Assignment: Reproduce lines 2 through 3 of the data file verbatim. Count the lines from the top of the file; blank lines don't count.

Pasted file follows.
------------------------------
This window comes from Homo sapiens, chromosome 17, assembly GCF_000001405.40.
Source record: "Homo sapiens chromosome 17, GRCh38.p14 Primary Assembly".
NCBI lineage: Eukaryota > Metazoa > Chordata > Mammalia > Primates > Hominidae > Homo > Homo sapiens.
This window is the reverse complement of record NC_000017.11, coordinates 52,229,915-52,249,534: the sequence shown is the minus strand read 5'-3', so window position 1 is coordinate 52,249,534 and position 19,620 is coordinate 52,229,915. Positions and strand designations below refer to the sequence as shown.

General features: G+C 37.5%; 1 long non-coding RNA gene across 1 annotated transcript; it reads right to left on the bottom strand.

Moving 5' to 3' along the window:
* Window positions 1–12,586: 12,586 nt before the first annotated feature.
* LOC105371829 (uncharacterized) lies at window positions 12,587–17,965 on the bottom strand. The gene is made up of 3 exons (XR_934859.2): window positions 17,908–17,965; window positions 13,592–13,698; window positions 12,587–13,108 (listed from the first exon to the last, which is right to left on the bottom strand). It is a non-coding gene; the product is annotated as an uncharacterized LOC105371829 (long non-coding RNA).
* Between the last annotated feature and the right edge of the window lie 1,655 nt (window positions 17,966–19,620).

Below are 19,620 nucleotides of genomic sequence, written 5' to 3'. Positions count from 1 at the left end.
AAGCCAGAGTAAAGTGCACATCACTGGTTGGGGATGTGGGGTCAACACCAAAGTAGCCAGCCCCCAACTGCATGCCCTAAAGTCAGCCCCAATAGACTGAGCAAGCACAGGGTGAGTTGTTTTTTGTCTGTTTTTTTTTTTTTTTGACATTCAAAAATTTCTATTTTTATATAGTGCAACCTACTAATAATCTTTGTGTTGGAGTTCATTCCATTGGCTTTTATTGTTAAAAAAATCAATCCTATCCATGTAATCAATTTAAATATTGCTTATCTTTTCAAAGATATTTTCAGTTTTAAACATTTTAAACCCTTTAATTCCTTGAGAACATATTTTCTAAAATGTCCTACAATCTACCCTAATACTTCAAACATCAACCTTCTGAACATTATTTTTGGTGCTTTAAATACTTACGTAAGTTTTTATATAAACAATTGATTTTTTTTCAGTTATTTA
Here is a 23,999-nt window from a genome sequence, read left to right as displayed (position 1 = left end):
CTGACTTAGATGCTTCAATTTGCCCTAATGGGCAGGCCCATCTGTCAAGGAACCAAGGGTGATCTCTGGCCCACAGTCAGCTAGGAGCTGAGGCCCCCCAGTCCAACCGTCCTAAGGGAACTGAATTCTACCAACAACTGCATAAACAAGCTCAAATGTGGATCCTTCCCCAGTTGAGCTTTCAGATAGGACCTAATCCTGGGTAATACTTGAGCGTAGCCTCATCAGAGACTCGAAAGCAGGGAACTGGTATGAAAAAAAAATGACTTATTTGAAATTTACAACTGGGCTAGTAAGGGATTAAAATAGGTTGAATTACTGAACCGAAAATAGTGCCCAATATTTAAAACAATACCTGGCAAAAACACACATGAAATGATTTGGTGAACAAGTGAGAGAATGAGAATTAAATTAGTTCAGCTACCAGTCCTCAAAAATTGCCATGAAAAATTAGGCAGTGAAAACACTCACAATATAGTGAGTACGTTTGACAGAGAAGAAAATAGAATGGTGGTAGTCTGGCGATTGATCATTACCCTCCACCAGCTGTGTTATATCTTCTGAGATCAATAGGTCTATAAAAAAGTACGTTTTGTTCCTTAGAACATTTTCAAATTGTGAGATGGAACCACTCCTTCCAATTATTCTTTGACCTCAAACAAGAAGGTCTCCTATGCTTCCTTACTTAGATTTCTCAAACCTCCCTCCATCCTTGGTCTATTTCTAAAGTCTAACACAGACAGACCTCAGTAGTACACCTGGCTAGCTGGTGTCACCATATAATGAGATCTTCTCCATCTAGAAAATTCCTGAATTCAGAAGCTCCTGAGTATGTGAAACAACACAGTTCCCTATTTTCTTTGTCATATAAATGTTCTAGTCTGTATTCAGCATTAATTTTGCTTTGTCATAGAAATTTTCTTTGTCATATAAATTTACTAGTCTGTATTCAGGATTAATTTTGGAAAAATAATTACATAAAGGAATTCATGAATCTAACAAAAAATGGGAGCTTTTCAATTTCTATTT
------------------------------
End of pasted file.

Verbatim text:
Source record: "Homo sapiens chromosome 17, GRCh38.p14 Primary Assembly".
NCBI lineage: Eukaryota > Metazoa > Chordata > Mammalia > Primates > Hominidae > Homo > Homo sapiens.